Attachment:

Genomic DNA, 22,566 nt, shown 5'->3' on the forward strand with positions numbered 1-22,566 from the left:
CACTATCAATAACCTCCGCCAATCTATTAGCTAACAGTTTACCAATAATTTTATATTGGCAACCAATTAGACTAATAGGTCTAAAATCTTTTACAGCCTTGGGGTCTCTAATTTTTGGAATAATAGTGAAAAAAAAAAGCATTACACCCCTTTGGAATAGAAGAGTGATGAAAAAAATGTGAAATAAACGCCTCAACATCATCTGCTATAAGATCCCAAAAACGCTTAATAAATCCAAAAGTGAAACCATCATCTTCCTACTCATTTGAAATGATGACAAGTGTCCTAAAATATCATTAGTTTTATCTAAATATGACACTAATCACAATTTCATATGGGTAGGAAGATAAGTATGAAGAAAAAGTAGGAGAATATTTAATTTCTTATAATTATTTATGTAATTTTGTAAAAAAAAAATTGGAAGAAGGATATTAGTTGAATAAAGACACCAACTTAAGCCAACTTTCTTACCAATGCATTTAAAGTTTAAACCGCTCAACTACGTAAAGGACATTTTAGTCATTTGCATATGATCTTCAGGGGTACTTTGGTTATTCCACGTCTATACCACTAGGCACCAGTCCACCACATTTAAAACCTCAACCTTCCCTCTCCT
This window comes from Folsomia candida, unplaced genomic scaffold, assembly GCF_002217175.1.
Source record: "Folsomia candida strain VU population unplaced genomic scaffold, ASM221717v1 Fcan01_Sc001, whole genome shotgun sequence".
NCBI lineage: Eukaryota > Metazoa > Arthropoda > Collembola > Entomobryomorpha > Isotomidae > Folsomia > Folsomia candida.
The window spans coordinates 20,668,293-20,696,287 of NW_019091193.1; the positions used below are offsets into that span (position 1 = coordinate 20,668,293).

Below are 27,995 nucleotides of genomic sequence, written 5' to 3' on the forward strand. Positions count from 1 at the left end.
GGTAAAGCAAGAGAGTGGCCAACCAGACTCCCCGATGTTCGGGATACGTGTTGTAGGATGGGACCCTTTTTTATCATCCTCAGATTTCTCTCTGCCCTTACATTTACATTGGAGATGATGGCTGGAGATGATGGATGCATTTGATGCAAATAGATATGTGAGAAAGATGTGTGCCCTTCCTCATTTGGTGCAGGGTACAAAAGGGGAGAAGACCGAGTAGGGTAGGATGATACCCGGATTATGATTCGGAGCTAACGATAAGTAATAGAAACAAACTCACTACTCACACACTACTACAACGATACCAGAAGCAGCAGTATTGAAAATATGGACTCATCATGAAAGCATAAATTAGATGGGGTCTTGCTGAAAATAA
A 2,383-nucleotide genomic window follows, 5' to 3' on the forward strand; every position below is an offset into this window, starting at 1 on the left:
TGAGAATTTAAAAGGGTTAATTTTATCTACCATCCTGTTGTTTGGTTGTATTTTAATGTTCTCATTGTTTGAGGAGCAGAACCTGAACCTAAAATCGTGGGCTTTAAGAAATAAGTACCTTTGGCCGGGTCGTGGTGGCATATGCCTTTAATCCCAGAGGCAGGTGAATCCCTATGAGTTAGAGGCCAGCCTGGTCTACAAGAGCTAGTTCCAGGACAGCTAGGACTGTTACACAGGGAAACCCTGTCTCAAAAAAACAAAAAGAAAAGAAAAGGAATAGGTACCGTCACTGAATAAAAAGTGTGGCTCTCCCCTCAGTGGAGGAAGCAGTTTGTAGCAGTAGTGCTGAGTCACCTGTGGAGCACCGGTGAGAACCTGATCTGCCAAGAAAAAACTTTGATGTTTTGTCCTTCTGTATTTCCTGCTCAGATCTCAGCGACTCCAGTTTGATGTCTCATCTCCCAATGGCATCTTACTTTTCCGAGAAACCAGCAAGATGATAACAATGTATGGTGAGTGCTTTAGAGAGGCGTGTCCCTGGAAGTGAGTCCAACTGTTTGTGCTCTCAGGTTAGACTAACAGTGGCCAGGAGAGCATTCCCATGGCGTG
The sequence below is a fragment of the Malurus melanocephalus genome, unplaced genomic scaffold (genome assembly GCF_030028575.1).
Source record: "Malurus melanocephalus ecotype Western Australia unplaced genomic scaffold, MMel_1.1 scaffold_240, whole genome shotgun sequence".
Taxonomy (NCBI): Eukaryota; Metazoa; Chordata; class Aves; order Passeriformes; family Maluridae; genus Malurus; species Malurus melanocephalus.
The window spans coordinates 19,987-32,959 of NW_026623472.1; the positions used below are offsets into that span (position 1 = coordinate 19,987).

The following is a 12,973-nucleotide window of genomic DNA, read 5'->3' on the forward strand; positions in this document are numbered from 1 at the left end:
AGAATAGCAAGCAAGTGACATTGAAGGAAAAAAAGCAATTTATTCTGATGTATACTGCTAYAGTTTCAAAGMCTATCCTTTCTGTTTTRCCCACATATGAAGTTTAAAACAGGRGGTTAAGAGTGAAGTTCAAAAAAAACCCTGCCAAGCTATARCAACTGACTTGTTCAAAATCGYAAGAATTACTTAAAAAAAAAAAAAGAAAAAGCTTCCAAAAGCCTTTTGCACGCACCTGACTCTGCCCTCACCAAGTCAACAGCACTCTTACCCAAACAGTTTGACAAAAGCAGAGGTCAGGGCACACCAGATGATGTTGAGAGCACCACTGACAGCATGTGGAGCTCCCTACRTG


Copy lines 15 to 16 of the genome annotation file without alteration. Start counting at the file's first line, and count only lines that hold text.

The following is a 12,973-nucleotide window of genomic DNA, read 5'->3' on the forward strand; positions in this document are numbered from 1 at the left end:
AGAATAGCAAGCAAGTGACATTGAAGGAAAAAAAGCAATTTATTCTGATGTATACTGCTAYAGTTTCAAAGMCTATCCTTTCTGTTTTRCCCACATATGAAGTTTAAAACAGGRGGTTAAGAGTGAAGTTCAAAAAAAACCCTGCCAAGCTATARCAACTGACTTGTTCAAAATCGYAAGAATTACTTAAAAAAAAAAAAAGAAAAAGCTTCCAAAAGCCTTTTGCACGCACCTGACTCTGCCCTCACCAAGTCAACAGCACTCTTACCCAAACAGTTTGACAAAAGCAGAGGTCAGGGCACACCAGATGATGTTGAGAGCACCACTGACAGCATGTGGAGCTCCCTACRTG